What is an Orthoptist?
Orthoptists are allied health professionals able to assess, diagnose and treat a variety of vision disorders. They assess patients of all ages from babies to the very elderly.
Orthoptists are recognised as the experts in childhood vision screening, and undertake primary screening of children.
Children and adults with special needs have a higher incidence of visual defects and the caring and skilled approach of the orthoptist is vital with these patients.
What will happen at the appointment?
The orthoptist, will carry out a detailed examination of the patient and then select the appropriate diagnostic techniques.
These include tests to assess the position of the eye, the ocular motility and the state of binocular function (use of the two eyes together).
The interpretation of the results allows the orthoptist to judge the patient’s ability to interpret visual information and to maintain eye control with the two eyes working in unison.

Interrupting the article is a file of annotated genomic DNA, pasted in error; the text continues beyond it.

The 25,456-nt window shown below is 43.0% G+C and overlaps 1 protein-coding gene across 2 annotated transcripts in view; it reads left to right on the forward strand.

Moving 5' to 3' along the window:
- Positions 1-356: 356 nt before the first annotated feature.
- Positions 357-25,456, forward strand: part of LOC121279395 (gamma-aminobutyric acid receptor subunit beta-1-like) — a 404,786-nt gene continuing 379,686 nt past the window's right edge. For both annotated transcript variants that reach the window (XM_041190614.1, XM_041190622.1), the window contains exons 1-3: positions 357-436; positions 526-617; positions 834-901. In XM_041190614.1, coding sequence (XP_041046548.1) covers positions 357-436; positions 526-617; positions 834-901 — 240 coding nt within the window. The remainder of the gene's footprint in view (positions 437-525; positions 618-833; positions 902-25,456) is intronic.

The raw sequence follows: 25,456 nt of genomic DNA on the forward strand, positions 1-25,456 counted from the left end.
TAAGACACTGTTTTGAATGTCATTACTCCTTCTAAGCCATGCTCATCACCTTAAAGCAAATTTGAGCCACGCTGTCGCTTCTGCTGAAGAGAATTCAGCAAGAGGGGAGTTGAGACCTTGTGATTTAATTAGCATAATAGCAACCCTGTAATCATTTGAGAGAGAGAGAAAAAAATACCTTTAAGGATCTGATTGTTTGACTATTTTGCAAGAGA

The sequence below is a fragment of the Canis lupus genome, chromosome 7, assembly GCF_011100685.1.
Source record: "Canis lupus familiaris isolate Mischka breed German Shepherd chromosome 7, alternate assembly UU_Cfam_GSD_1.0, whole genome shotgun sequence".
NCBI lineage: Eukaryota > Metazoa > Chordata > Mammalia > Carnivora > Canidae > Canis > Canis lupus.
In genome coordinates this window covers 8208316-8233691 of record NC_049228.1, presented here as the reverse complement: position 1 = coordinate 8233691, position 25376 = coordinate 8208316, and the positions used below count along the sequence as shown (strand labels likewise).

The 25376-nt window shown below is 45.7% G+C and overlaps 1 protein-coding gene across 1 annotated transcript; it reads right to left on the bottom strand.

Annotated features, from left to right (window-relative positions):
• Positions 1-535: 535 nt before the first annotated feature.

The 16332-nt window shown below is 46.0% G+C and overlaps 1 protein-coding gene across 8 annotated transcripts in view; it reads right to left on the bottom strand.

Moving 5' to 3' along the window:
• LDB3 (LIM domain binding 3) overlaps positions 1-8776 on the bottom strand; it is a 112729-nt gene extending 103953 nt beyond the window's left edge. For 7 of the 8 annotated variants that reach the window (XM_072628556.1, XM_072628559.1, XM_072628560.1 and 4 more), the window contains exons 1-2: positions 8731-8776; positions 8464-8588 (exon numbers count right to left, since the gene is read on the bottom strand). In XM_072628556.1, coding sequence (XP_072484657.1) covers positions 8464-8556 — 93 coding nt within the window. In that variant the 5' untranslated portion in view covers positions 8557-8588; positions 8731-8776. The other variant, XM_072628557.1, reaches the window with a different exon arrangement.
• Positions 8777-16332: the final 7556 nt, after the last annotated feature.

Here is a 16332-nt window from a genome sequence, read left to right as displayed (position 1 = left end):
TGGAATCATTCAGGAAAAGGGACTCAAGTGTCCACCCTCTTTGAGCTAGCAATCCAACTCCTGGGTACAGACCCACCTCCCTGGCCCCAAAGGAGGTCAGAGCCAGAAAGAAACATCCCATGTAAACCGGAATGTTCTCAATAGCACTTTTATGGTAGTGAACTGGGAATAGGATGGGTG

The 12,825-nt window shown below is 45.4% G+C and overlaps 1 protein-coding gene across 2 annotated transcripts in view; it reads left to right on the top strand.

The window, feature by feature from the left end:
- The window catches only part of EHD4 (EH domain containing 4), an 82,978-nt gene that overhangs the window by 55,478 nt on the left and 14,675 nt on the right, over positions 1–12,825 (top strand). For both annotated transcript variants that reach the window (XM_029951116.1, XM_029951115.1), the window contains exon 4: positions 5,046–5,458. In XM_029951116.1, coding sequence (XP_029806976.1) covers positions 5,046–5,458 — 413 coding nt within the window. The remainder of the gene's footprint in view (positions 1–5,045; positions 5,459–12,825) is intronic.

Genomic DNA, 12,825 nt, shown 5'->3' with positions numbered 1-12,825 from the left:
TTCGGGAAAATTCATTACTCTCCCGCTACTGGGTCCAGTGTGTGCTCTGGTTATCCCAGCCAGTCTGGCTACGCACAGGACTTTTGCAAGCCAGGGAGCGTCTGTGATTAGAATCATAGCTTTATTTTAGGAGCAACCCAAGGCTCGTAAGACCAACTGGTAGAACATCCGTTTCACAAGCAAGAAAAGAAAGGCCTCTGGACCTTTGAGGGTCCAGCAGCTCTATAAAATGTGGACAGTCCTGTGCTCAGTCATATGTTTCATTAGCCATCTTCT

It is important to remember that, while testing and screening for visual problems, the orthoptist can also identify and reassure those patients whose vision is good.
Orthoptic care for babies
Babies are more likely to have vision and eye coordination problems.
Orthoptists evaluate if their vision is at the level expected for their age and also screen for signs of eye control weakness such as small angle strabismus that may be difficult for parents to detect, and which may have a significant effect on the development and function of the visual system.
Orthoptic care for children
Investigation, diagnose, monitor and management / therapy of visual disorders related to eye development such as:
- lazy eye (amblyopia).
- wobbly eyes (nystagmus).
- eye misalignment (strabismus).
- double vision (diplopia).
- ocular head postures assessment.
Orthoptic care for adults
Investigation, diagnose, monitor and management of eye symptoms related to eye misalignment (strabismus) and near focusing problems, such as problems with using the eyes together and double vision (diplopia).
Assessment and rehabilitation plans for visual impairment related with Glaucoma, Diabetic Retinopathy, Retinitis Pigmentosa, Stroke eye-related symptoms, Multiple Sclerosis and Parkison’s disease.